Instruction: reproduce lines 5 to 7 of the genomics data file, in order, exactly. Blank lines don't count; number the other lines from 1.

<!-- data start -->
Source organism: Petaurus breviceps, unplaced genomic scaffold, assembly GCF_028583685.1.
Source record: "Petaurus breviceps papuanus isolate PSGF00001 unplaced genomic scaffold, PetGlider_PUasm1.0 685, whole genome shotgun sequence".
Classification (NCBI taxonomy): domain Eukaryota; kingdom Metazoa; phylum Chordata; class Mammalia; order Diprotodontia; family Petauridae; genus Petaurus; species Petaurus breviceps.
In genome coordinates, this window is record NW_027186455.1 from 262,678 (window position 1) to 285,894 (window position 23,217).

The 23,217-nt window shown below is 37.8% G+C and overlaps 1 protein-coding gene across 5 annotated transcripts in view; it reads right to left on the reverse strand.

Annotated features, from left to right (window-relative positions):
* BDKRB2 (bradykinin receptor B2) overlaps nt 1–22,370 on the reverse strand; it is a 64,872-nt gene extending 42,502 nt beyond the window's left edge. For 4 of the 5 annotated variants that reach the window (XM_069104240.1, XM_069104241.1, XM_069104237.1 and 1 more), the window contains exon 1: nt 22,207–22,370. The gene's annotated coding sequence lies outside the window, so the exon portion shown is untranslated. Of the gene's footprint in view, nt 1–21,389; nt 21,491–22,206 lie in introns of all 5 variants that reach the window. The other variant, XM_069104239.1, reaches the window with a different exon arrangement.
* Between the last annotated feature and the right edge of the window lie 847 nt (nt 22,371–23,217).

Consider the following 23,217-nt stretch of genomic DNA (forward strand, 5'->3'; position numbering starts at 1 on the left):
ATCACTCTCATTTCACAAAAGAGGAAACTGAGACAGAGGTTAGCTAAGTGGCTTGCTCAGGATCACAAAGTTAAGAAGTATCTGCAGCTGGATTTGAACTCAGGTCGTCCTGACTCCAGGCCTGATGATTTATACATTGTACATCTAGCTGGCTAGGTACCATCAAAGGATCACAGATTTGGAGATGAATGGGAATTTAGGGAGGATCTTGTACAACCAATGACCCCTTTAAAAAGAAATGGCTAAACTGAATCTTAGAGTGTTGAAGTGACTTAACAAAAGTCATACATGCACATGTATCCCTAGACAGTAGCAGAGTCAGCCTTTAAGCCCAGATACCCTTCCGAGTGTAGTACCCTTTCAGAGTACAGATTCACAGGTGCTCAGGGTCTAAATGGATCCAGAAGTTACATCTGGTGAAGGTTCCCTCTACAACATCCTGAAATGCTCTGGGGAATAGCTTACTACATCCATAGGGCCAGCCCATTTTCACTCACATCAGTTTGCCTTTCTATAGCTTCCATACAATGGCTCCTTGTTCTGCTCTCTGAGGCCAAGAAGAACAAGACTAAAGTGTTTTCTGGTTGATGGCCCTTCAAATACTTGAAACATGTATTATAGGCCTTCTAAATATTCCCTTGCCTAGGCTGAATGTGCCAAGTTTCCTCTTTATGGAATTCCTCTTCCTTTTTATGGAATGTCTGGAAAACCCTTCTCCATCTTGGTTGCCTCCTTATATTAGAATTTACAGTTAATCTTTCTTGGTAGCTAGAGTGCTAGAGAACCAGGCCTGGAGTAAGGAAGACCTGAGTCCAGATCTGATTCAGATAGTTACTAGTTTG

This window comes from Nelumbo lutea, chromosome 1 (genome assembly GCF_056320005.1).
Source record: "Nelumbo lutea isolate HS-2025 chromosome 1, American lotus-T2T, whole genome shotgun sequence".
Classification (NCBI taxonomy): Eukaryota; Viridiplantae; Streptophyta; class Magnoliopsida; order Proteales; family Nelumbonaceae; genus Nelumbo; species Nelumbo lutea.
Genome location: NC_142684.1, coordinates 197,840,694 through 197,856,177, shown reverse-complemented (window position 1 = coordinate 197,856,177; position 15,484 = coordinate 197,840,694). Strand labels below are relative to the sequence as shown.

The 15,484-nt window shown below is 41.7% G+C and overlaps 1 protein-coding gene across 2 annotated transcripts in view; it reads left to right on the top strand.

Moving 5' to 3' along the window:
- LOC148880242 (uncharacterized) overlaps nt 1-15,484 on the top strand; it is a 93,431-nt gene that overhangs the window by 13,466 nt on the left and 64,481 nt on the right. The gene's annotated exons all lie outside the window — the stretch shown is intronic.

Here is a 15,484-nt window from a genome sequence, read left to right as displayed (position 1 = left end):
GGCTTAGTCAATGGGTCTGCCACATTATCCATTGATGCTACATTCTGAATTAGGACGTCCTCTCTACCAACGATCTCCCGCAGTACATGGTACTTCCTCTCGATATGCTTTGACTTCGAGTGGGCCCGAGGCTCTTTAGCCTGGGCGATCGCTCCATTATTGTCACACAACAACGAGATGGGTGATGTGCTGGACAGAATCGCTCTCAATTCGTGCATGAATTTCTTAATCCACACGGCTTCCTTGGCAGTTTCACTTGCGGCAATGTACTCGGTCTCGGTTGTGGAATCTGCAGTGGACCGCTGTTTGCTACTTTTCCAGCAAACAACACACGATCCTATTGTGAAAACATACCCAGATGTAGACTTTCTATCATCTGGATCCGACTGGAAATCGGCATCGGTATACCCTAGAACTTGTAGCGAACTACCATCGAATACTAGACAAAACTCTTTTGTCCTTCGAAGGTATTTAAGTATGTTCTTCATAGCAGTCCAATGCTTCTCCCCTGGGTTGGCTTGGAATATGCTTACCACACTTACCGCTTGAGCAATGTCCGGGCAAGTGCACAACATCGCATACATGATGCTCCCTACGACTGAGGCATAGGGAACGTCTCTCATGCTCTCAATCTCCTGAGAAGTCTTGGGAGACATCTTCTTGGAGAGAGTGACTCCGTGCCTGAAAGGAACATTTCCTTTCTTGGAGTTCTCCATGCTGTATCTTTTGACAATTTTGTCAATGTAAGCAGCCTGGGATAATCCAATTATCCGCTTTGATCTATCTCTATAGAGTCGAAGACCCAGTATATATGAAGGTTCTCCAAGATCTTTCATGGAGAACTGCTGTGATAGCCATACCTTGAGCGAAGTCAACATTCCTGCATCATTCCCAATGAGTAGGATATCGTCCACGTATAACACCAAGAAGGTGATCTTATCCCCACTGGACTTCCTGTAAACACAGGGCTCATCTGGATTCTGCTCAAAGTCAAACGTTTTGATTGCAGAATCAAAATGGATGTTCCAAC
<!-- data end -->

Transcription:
The 23,217-nt window shown below is 37.8% G+C and overlaps 1 protein-coding gene across 5 annotated transcripts in view; it reads right to left on the reverse strand.

Annotated features, from left to right (window-relative positions):
* BDKRB2 (bradykinin receptor B2) overlaps nt 1–22,370 on the reverse strand; it is a 64,872-nt gene extending 42,502 nt beyond the window's left edge. For 4 of the 5 annotated variants that reach the window (XM_069104240.1, XM_069104241.1, XM_069104237.1 and 1 more), the window contains exon 1: nt 22,207–22,370. The gene's annotated coding sequence lies outside the window, so the exon portion shown is untranslated. Of the gene's footprint in view, nt 1–21,389; nt 21,491–22,206 lie in introns of all 5 variants that reach the window. The other variant, XM_069104239.1, reaches the window with a different exon arrangement.